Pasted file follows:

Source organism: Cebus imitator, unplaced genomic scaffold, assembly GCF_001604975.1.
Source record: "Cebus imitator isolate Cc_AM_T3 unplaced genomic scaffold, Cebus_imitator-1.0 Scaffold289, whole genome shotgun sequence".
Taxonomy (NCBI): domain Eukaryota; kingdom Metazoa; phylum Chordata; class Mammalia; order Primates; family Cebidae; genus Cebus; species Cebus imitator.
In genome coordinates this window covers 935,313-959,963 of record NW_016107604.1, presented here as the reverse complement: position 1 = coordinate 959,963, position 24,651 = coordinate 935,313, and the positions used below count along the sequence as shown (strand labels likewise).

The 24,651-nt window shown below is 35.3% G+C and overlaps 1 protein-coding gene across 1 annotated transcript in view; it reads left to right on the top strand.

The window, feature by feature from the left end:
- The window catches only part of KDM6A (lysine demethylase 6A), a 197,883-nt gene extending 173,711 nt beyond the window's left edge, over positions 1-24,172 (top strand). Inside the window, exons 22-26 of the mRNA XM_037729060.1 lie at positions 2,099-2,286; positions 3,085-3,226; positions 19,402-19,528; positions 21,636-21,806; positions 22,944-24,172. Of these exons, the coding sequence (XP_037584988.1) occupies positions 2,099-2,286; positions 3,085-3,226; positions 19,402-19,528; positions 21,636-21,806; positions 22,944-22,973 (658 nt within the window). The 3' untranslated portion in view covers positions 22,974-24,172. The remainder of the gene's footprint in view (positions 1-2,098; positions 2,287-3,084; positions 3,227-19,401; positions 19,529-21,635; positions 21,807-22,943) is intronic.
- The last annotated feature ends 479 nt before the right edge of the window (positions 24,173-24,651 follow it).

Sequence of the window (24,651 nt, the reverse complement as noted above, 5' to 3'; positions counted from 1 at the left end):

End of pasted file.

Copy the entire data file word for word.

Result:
Source organism: Cebus imitator, unplaced genomic scaffold, assembly GCF_001604975.1.
Source record: "Cebus imitator isolate Cc_AM_T3 unplaced genomic scaffold, Cebus_imitator-1.0 Scaffold289, whole genome shotgun sequence".
Taxonomy (NCBI): domain Eukaryota; kingdom Metazoa; phylum Chordata; class Mammalia; order Primates; family Cebidae; genus Cebus; species Cebus imitator.
In genome coordinates this window covers 935,313-959,963 of record NW_016107604.1, presented here as the reverse complement: position 1 = coordinate 959,963, position 24,651 = coordinate 935,313, and the positions used below count along the sequence as shown (strand labels likewise).

The 24,651-nt window shown below is 35.3% G+C and overlaps 1 protein-coding gene across 1 annotated transcript in view; it reads left to right on the top strand.

The window, feature by feature from the left end:
- The window catches only part of KDM6A (lysine demethylase 6A), a 197,883-nt gene extending 173,711 nt beyond the window's left edge, over positions 1-24,172 (top strand). Inside the window, exons 22-26 of the mRNA XM_037729060.1 lie at positions 2,099-2,286; positions 3,085-3,226; positions 19,402-19,528; positions 21,636-21,806; positions 22,944-24,172. Of these exons, the coding sequence (XP_037584988.1) occupies positions 2,099-2,286; positions 3,085-3,226; positions 19,402-19,528; positions 21,636-21,806; positions 22,944-22,973 (658 nt within the window). The 3' untranslated portion in view covers positions 22,974-24,172. The remainder of the gene's footprint in view (positions 1-2,098; positions 2,287-3,084; positions 3,227-19,401; positions 19,529-21,635; positions 21,807-22,943) is intronic.
- The last annotated feature ends 479 nt before the right edge of the window (positions 24,173-24,651 follow it).

Sequence of the window (24,651 nt, the reverse complement as noted above, 5' to 3'; positions counted from 1 at the left end):